Slumdog's Triumph: The Importance of Soft Power by C. Uday Bhaskar SignUp
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Slumdog's Triumph: The Importance of Soft Power
by C. Uday Bhaskar Bookmark and Share
 


"Slumdog Millionaire", the quintessential underdog in this year's Oscars, has emerged as the unexpected winner with eight awards to its credit and the film - which is not an Indian film but definitely about India and its seamy underbelly - has caught the global imagination in an extraordinary manner.

Predictably, the responses it has elicited within India and elsewhere range from intense criticism for glorifying urban Indian poverty and much hand-wringing about the use of the word 'dog' - to a spontaneous outpouring of love and adulation for a film which has an enormous appeal and empathy quotient. The latter was unambiguously evident in the spontaneous ovation that the film and its extended family received at the Oscar awards ceremony. 

While the debate will continue for a while, what is germane is the manner in which "Slumdog" exemplifies the enormous potential of soft power as a possible tool in the global quiver to deal with the complex challenge of post 9-11 jihadi terror. And, what is more, the cost-effective contrast could not be more striking. It is reported that the Oscar winning film was made for $13 million - a tenth of the production cost of its Hollywood rival "The Curious Case of Benjamin Button".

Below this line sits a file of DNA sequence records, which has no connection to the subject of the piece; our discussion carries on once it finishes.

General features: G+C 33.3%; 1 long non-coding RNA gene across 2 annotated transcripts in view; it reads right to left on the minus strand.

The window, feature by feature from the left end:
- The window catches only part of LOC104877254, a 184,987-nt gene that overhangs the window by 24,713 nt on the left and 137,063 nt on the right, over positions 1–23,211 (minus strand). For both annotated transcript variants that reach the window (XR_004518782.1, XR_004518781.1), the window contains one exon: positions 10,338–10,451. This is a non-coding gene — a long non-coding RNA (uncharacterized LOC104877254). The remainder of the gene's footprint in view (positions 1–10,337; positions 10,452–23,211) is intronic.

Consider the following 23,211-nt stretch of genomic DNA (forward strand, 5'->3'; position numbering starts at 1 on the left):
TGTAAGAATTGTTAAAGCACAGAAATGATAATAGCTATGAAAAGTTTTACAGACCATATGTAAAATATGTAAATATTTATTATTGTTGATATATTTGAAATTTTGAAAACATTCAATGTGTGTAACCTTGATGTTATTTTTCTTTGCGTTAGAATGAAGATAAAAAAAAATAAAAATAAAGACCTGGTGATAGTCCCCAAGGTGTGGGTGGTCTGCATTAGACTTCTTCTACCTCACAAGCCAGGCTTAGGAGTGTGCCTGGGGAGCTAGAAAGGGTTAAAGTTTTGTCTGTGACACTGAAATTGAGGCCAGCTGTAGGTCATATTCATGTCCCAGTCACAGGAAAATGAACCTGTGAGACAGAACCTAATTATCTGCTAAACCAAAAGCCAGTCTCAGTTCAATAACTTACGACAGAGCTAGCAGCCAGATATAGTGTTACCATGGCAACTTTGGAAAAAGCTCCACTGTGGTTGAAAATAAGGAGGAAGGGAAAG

Here, the message of the film is about irrepressible spunk, crushing poverty, loads of luck, nascent love and more masala... all packaged in that inimitable Indian idiom of song and dance, rendered in captivating rhythm and cinematic texture which clearly has a cross-cultural appeal. 

"Slumdog" has already earned its makers about $150 million and it is almost certain that the Oscar halo will act as a multiplier and the film will be seen across the world and dubbed into the myriad languages of the global family. Given the fact that the have-nots outnumber their more affluent and privileged peers in an overwhelming manner, the poor and impoverished of the world will feel a special sense of bonding and association with the protagonists, wistfully thinking about the luck and good fortune that has eluded them. There will be much thinking and class/culture-specific discussion about "Slumdog" in the years ahead and the hybrid word may well enter the lexicon in an unobtrusive way. 

But what does "Slumdog" have to do with the current global attempt to deal with post 9-11? On balance, the so called GWOT (global war on terror) has been inadequate and very, very costly in terms of human lives while the fiscal expenditure incurred to date has acquired a humungous contour and continues to grow. My proposition is that those who have joined the current global jihad - with all its regional variants - are motivated by a certain inflexible interpretation of Islam and are then encouraged to acquire a zealous personal conviction that sanctions ruthless violence leading to martyrdom. 

If those parts of Afghanistan and Pakistan afflicted by this jihadi fervor - a region now referred to as Afpakia - are cases in point, the relevance of "Slumdog" may be usefully extrapolated. What if this film had a content that examined the true meaning of Islam and offered a more nuanced and normative interpretation of one of the world's major religions?